Police and Privacy on Social Networks

The issue of privacy on social networks like MySpace or Facebook are nothing new. We’ve all heard of stories where potential recruits lost their chances of landing a job because they had too much revealing information on one of the networks. Others have been fired from their social network addiction. Campus administrators snoop and sniff out students for illicit activities and infractions. Police use it as one of the tools to monitor groups and investigate the background of youth suspects.

What troubles me is that while we have very clear rules governing what police can do as part of an undercover investigation. However when it comes to “online” investigations anything is game. Of course it’s careless and stupid of suspects to put incriminating evidence on their profiles but sometimes the stuff suspects write such as gangsta posturing and what not is used as evidence against them as well.

There is no warrant needed or any rules governing how evidence gathered from online networks is used in a court of law. Even without Homeland Security or FBI liberally wiretapping our phones, our privacy is only a couple clicks away from being the subject of scrutiny by law enforcement.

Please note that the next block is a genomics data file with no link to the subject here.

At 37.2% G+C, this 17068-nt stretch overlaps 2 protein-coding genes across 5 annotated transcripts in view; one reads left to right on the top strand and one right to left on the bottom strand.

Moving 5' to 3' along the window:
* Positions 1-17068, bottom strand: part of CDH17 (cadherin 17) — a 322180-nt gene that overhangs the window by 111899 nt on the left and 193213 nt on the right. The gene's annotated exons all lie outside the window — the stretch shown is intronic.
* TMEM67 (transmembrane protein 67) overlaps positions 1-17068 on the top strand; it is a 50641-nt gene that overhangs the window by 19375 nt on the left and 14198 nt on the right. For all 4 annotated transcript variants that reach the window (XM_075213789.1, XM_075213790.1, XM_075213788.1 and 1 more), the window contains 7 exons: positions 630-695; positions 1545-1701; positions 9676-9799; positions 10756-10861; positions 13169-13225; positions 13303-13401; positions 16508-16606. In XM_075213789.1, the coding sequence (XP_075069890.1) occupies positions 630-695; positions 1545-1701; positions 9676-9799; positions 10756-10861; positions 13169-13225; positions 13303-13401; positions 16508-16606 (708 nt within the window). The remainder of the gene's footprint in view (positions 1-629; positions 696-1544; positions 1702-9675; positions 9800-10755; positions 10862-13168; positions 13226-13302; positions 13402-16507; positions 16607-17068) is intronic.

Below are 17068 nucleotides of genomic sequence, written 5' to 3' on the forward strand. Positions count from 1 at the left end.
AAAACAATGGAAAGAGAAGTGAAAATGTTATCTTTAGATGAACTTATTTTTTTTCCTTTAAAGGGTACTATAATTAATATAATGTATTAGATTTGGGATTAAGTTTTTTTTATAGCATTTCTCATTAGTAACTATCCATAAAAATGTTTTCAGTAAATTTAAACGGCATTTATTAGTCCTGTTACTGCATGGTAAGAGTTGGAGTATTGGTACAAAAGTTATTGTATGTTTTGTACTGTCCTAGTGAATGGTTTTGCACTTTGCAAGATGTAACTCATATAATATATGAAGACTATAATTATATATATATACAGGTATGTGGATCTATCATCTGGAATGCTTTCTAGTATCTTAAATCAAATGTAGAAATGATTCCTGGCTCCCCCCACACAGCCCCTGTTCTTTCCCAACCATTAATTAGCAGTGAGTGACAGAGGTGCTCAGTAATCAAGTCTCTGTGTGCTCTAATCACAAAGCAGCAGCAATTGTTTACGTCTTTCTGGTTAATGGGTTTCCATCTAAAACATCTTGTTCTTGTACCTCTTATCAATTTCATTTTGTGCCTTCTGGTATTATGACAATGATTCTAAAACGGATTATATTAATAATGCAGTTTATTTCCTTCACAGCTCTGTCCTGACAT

There’s also the issue of people taking on different personas in the course of their internet adventures. The pressure to be funny or witty or just controversial to peers is probably greater for youth.

There are no easy answers to this and just needs to be served. However, we need to ensure that our privacy and rights are protected from law enforcement agents using social networks solely for the purpose of gathering information and evidence.